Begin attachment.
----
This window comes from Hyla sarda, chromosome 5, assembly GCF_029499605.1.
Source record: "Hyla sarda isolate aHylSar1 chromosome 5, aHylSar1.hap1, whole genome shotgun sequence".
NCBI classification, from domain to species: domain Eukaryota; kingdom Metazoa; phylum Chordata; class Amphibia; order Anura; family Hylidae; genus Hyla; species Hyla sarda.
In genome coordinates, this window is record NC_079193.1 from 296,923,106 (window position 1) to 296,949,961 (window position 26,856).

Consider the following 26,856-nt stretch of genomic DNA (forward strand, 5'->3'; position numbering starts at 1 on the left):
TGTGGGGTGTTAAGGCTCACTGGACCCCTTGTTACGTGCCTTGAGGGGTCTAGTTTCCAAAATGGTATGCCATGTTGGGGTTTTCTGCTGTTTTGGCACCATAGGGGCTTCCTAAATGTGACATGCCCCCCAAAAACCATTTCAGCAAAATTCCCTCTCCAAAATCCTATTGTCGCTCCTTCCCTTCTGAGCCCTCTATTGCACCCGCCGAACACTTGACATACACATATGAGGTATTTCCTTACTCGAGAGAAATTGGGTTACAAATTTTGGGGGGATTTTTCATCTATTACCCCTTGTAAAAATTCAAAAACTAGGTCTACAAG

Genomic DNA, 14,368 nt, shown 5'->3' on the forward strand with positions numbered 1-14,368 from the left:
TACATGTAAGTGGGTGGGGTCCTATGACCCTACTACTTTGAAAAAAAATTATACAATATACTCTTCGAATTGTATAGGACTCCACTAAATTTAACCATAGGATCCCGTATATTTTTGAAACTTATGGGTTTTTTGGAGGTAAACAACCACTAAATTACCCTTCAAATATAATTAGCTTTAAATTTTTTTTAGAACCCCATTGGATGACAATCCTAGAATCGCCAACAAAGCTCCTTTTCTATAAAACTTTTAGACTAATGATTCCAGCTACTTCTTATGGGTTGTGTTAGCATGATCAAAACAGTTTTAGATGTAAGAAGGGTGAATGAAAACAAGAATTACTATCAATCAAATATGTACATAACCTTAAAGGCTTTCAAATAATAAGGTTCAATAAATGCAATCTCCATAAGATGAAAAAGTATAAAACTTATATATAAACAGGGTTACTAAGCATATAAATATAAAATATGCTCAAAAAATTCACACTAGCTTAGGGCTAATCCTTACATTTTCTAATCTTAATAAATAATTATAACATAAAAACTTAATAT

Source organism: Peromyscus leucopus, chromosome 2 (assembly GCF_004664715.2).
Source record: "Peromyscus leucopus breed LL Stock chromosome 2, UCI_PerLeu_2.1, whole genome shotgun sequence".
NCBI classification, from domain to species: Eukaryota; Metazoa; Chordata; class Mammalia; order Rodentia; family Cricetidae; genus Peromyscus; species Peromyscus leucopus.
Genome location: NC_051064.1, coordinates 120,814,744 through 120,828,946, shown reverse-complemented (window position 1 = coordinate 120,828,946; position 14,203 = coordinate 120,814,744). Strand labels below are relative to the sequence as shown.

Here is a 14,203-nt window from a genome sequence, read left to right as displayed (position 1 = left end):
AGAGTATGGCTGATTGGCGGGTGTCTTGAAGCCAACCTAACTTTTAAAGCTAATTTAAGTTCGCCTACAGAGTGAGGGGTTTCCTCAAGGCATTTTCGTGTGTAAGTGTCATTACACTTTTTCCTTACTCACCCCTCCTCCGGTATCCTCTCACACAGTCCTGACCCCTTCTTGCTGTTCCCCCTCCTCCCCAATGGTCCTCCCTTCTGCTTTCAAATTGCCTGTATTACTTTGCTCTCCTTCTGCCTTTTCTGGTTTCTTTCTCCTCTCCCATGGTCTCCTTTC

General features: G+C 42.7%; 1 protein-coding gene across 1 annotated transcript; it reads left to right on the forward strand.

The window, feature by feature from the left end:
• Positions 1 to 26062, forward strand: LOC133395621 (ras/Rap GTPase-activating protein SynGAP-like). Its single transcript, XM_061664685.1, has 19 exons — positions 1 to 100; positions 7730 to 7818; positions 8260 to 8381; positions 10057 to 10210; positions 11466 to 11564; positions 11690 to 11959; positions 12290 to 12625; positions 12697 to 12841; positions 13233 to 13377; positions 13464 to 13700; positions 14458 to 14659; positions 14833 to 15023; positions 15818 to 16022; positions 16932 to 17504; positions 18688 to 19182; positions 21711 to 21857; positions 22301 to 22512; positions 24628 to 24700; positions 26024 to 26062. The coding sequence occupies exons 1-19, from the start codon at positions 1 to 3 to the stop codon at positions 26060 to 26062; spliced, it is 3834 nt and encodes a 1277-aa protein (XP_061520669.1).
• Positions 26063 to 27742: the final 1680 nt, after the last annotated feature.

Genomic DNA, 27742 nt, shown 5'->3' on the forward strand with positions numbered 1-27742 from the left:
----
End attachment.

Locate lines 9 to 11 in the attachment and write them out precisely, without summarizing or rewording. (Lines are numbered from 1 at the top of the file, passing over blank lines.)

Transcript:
Source organism: Peromyscus leucopus, chromosome 2 (assembly GCF_004664715.2).
Source record: "Peromyscus leucopus breed LL Stock chromosome 2, UCI_PerLeu_2.1, whole genome shotgun sequence".
NCBI classification, from domain to species: Eukaryota; Metazoa; Chordata; class Mammalia; order Rodentia; family Cricetidae; genus Peromyscus; species Peromyscus leucopus.